More recently, I’m really proud of the continued success that we have had at OMD. The last 12 weeks has put our values and team to the test, and I could not be more proud of how the team have delivered.
I’m proud of how the team is navigating what’s just a really challenging time personally, but also how they’re helping our clients navigate this strategically. They’re stepping up to that every single day.
What is the difference between being ‘brave’ and being ‘courageous’?
Bravery is about confronting something difficult without fear, whereas courage is confronting something despite fear. The common thread is acting, regardless of fear.
When in your career have you been most courageous? When in your career have you been bravest? Or, what is the scariest thing you’ve ever overcome?
I think I have pushed for change in our business. I have had to have courage to raise issues that my peers don’t necessarily see as issues (as they don’t experience them).
Change in our formal structures that we have, but also in the informal structures that create role models for our people in the business.
Why should women or men in the media, marketing and advertising industries be courageous when pushing against gender inequalities?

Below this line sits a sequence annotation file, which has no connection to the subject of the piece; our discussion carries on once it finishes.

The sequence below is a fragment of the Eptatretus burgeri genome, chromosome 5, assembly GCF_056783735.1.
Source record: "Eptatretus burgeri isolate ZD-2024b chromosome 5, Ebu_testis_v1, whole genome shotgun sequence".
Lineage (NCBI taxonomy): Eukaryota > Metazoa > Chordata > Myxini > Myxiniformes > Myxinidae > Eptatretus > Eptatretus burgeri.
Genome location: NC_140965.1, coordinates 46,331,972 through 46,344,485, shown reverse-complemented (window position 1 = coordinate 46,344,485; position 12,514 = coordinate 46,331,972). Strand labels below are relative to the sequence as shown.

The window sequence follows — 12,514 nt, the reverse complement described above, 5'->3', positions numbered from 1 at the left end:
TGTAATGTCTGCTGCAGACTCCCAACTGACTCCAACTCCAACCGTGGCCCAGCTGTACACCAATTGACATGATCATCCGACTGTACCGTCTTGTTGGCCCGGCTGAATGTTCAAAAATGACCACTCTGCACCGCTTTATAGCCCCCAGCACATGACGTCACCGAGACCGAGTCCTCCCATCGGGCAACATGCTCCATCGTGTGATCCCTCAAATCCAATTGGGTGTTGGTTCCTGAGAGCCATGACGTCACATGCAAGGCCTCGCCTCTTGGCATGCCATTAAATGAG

We should strive for diversity and inclusion in ad-land because, not only is it the right thing to do, but it also makes our businesses better.
There is the moral social angle that is a key driver to why general equality cannot be overlooked, but there are also the creative and commercial benefits that are proven when a more diverse workforce is employed.
If you are not motivated by purely doing the right thing, hopefully ad-land is motivated by the commercial benefits.
Have the women and men of ad-land been courageous enough in our fight for gender equality?
It’s hard to answer the question if enough is ever enough. We can always do more. On the surface ad-land (particularly media) is more gender diverse and we are seeing greater representation of that at a C-level.
This is reflected in the CMOs that we work with, many of whom are women. I would encourage us now to look beyond this to board levels across the industry.
Is the slowdown brought on by the coronavirus pandemic an opportunity for ad-land to rethink how it approaches gender issues?
I think this moment in time has made us examine our lives in context of our values and what is important. It has seen us be more human and open, which sets a great preface for us to examine how we approach a lot of things.
It has forced families to get back to basics and understand the complexity of children’s education, the real struggles on work life balance, with ‘normal’ physical barriers removed and the two blurring.